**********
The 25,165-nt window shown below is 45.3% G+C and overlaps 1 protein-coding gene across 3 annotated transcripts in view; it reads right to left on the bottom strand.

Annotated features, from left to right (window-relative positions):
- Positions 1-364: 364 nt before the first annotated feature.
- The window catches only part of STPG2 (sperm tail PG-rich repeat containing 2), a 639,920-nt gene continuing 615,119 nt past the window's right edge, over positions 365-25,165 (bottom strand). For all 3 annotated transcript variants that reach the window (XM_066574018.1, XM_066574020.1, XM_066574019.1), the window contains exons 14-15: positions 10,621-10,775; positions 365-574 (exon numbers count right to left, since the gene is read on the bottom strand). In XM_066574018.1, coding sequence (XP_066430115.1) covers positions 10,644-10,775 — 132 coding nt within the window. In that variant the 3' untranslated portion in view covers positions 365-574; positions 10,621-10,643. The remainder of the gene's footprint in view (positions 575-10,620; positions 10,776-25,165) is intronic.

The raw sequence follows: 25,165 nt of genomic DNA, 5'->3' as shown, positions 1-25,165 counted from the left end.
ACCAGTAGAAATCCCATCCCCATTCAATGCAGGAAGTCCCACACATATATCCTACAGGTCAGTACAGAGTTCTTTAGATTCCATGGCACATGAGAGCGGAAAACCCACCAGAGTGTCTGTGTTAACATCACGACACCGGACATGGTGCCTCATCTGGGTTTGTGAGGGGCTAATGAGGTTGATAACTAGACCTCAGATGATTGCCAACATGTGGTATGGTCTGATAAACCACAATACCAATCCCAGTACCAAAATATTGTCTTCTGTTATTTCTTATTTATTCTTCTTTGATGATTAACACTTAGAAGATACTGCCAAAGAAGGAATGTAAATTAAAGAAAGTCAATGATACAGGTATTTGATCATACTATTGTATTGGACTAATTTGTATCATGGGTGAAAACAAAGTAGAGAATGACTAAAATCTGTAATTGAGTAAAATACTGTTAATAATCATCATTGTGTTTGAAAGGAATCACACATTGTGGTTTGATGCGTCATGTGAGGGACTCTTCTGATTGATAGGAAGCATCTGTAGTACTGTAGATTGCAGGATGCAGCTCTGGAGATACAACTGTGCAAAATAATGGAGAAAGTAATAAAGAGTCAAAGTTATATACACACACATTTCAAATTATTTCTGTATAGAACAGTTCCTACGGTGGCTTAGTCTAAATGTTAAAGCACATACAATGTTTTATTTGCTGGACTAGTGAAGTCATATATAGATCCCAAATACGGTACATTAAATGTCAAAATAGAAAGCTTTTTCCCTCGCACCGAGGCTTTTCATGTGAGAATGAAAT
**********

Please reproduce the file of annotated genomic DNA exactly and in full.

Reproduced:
The 25,165-nt window shown below is 45.3% G+C and overlaps 1 protein-coding gene across 3 annotated transcripts in view; it reads right to left on the bottom strand.

Annotated features, from left to right (window-relative positions):
- Positions 1-364: 364 nt before the first annotated feature.
- The window catches only part of STPG2 (sperm tail PG-rich repeat containing 2), a 639,920-nt gene continuing 615,119 nt past the window's right edge, over positions 365-25,165 (bottom strand). For all 3 annotated transcript variants that reach the window (XM_066574018.1, XM_066574020.1, XM_066574019.1), the window contains exons 14-15: positions 10,621-10,775; positions 365-574 (exon numbers count right to left, since the gene is read on the bottom strand). In XM_066574018.1, coding sequence (XP_066430115.1) covers positions 10,644-10,775 — 132 coding nt within the window. In that variant the 3' untranslated portion in view covers positions 365-574; positions 10,621-10,643. The remainder of the gene's footprint in view (positions 575-10,620; positions 10,776-25,165) is intronic.

The raw sequence follows: 25,165 nt of genomic DNA, 5'->3' as shown, positions 1-25,165 counted from the left end.
ACCAGTAGAAATCCCATCCCCATTCAATGCAGGAAGTCCCACACATATATCCTACAGGTCAGTACAGAGTTCTTTAGATTCCATGGCACATGAGAGCGGAAAACCCACCAGAGTGTCTGTGTTAACATCACGACACCGGACATGGTGCCTCATCTGGGTTTGTGAGGGGCTAATGAGGTTGATAACTAGACCTCAGATGATTGCCAACATGTGGTATGGTCTGATAAACCACAATACCAATCCCAGTACCAAAATATTGTCTTCTGTTATTTCTTATTTATTCTTCTTTGATGATTAACACTTAGAAGATACTGCCAAAGAAGGAATGTAAATTAAAGAAAGTCAATGATACAGGTATTTGATCATACTATTGTATTGGACTAATTTGTATCATGGGTGAAAACAAAGTAGAGAATGACTAAAATCTGTAATTGAGTAAAATACTGTTAATAATCATCATTGTGTTTGAAAGGAATCACACATTGTGGTTTGATGCGTCATGTGAGGGACTCTTCTGATTGATAGGAAGCATCTGTAGTACTGTAGATTGCAGGATGCAGCTCTGGAGATACAACTGTGCAAAATAATGGAGAAAGTAATAAAGAGTCAAAGTTATATACACACACATTTCAAATTATTTCTGTATAGAACAGTTCCTACGGTGGCTTAGTCTAAATGTTAAAGCACATACAATGTTTTATTTGCTGGACTAGTGAAGTCATATATAGATCCCAAATACGGTACATTAAATGTCAAAATAGAAAGCTTTTTCCCTCGCACCGAGGCTTTTCATGTGAGAATGAAAT